Among the many crimes in the federal indictment are charges that the officers ripped off drugs and money during traffic stops.  Here's an example of the type of crimes these officers allegedly committed:  

In 1998 Malik Warthen, a taxi cab driver, picked up a passenger and was stopped by a patrol car and two undercover narcotics officers in an unmarked undercover police vehicle for allegedly driving through a stop sign by . The passenger in the cab was a cousin of one of the uncover narcotics officers.who allegedly planted the drugs found during the ensuing search. 

The narcotics officers, Pough and Waldon, contend that they were in an unmarked car when they allegedly saw Warthen drive through a stop sign. They radioed for assistance and a patrol car came to their assistance and stopped Warthen's cab. The officer in the patrol car provided back up and observed the entire situation.  

The undercover officers. Waldon and Pough,  approached the stopped cab wearing black ninja masks and had their guns drawn.  They said that they saw Warthen open the cab door as they were approaching and put a container containing crack cocaine under the car.  

Here's the problem.  The patrol officer, who had a clear view of both the cab driver and the drivers side of the cab, said he did not see Warthen open his car door.  During the process of a search by Waldon and Pough, the cab driver reports that he was robbed of several thousand dollars by the narcotics officers.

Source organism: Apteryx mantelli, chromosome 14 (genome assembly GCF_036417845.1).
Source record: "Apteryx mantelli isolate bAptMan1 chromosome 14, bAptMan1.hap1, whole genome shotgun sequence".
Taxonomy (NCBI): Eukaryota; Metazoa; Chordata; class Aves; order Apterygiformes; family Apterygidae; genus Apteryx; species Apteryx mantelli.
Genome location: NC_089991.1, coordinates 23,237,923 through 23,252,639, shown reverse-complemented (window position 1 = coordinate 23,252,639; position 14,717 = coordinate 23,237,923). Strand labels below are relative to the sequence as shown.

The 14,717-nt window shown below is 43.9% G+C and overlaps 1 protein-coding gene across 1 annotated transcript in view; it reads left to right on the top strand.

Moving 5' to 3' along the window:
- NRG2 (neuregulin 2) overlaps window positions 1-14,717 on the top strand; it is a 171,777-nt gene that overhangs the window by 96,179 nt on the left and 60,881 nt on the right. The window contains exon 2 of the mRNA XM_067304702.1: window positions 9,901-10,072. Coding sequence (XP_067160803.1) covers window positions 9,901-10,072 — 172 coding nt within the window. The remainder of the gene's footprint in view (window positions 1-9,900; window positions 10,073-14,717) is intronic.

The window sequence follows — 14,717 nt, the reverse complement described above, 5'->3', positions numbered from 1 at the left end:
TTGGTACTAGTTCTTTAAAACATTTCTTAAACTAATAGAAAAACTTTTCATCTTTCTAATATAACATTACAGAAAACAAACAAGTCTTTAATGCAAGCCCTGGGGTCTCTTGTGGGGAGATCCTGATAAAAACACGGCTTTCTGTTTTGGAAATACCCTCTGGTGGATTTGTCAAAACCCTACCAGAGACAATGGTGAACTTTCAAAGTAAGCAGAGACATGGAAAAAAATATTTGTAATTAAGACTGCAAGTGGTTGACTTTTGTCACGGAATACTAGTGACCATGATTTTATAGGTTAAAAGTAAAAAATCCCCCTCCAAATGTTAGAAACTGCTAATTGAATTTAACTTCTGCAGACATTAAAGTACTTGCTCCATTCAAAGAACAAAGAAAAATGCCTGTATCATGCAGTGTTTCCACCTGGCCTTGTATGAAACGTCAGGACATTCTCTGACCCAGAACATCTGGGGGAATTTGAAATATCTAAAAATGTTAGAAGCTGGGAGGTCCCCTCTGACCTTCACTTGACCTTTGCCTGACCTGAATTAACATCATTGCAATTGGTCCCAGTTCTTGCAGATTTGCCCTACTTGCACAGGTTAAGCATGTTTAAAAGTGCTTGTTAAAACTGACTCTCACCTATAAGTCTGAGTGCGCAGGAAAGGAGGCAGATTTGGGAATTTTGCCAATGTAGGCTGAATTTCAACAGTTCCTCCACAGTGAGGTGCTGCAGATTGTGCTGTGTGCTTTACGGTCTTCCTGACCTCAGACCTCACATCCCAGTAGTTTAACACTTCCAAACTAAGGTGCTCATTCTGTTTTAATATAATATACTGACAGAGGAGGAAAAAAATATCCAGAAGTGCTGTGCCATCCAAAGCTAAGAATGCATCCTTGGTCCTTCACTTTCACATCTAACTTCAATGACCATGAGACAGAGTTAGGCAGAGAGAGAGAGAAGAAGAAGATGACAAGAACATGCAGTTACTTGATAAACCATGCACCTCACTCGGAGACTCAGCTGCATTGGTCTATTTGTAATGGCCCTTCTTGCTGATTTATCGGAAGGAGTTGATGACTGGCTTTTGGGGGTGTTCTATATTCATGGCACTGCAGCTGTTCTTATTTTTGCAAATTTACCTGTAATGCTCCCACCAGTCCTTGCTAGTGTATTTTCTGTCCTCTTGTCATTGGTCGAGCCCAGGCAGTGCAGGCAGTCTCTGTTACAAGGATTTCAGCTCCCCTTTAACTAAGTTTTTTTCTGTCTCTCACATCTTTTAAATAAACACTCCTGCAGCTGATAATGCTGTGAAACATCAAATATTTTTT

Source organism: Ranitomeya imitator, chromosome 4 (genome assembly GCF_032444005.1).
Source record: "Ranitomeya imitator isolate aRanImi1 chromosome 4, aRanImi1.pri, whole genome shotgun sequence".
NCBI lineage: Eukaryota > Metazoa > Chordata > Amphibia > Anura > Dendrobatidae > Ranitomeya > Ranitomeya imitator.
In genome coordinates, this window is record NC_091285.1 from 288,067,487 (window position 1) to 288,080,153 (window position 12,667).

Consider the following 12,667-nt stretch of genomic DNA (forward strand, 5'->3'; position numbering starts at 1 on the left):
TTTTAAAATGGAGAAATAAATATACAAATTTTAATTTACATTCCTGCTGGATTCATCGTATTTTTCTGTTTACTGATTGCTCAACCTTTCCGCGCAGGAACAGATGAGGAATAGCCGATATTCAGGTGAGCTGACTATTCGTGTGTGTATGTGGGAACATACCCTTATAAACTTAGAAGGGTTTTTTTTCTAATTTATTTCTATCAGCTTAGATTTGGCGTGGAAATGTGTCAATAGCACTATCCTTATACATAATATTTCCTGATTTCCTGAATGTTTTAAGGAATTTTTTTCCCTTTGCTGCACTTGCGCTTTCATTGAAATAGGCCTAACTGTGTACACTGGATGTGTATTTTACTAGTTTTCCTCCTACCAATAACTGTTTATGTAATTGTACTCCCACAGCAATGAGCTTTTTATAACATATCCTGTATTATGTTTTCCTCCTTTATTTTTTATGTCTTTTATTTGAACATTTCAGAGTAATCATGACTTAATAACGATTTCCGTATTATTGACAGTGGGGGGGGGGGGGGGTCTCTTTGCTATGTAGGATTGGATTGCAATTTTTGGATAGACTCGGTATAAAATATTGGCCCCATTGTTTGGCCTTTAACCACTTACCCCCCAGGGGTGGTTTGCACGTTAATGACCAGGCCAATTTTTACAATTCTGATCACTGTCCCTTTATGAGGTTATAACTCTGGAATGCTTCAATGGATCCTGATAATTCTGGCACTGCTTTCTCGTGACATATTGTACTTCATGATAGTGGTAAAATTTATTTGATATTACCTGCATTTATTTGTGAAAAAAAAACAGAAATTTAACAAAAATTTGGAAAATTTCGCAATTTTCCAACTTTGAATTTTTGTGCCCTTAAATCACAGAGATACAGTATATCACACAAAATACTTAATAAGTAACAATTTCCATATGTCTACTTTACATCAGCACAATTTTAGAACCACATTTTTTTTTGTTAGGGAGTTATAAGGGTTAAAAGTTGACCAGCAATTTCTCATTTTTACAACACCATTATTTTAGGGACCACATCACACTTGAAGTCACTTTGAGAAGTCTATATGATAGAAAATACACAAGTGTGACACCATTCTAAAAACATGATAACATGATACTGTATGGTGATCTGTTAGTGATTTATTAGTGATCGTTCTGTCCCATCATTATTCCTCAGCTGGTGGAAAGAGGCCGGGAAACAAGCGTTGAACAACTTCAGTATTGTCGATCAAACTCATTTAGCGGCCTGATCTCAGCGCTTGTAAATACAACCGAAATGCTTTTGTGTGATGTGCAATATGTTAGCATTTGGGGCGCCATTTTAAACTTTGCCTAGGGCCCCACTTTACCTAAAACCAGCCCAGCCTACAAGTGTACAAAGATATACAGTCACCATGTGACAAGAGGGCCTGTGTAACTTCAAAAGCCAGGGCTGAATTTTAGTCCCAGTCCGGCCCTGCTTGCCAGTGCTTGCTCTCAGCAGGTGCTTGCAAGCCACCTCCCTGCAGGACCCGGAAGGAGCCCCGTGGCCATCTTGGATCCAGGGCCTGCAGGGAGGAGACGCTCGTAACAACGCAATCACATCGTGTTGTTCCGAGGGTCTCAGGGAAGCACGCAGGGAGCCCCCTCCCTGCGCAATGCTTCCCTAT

Warthen, the cab driver, didn't bring up the cash robbery during his case because a plea agreement was arranged beforehand.  The can driver pleaded guilty to possession of cocaine and was sentenced to six months in jail rather than risk facing a minimum of three years in prison.

In another example Jacob Wilson was charged with selling marijuana to Sinclair in 1995.  Wilson has filed a motion in court seeking his 6-month sentence be set aside because he claims Sinclair and other officers beat him and planted the marijuana on him. Prosecutors have reviewed the case and haven't decided what action to take.

White said he wants applicable cases set aside by a judge -- hopefully with an agreement from prosecutors -- to clear the records of those convicted. White's office developed the cases from a list of 230 arrests made by Sinclair since 1993.  Chief Assistant State Attorney Jay Plotkin said each case will be judged individually.

This is just another of many examples of how our current War on Drugs Policy can go to far and result in the corruption of police officers and the unfair prosecution of innocent citizens.  Although isolated cases of police misconduct are to be expected, the vast sums of money involved in the illicit drug trade and the broad discretionary powers of police and prosecutors makes such corruption more likely.